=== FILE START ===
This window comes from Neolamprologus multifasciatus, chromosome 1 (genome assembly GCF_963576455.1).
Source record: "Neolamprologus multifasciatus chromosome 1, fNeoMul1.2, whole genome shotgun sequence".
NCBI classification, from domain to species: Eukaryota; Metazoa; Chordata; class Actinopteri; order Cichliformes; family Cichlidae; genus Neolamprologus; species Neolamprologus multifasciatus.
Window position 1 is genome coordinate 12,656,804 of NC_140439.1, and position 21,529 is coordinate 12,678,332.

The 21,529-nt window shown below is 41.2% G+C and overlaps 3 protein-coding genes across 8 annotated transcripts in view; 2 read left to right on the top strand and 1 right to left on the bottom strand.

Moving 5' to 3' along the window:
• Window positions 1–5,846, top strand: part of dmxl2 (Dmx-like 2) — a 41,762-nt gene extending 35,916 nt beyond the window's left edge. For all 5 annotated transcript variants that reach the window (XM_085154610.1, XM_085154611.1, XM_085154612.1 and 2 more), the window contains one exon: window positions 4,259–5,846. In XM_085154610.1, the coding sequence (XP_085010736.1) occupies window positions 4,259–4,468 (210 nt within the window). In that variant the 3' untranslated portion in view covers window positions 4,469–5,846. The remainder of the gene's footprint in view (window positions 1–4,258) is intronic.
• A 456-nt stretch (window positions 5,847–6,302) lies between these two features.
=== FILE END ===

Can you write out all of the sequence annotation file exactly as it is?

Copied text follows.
This window comes from Neolamprologus multifasciatus, chromosome 1 (genome assembly GCF_963576455.1).
Source record: "Neolamprologus multifasciatus chromosome 1, fNeoMul1.2, whole genome shotgun sequence".
NCBI classification, from domain to species: Eukaryota; Metazoa; Chordata; class Actinopteri; order Cichliformes; family Cichlidae; genus Neolamprologus; species Neolamprologus multifasciatus.
Window position 1 is genome coordinate 12,656,804 of NC_140439.1, and position 21,529 is coordinate 12,678,332.

The 21,529-nt window shown below is 41.2% G+C and overlaps 3 protein-coding genes across 8 annotated transcripts in view; 2 read left to right on the top strand and 1 right to left on the bottom strand.

Moving 5' to 3' along the window:
• Window positions 1–5,846, top strand: part of dmxl2 (Dmx-like 2) — a 41,762-nt gene extending 35,916 nt beyond the window's left edge. For all 5 annotated transcript variants that reach the window (XM_085154610.1, XM_085154611.1, XM_085154612.1 and 2 more), the window contains one exon: window positions 4,259–5,846. In XM_085154610.1, the coding sequence (XP_085010736.1) occupies window positions 4,259–4,468 (210 nt within the window). In that variant the 3' untranslated portion in view covers window positions 4,469–5,846. The remainder of the gene's footprint in view (window positions 1–4,258) is intronic.
• A 456-nt stretch (window positions 5,847–6,302) lies between these two features.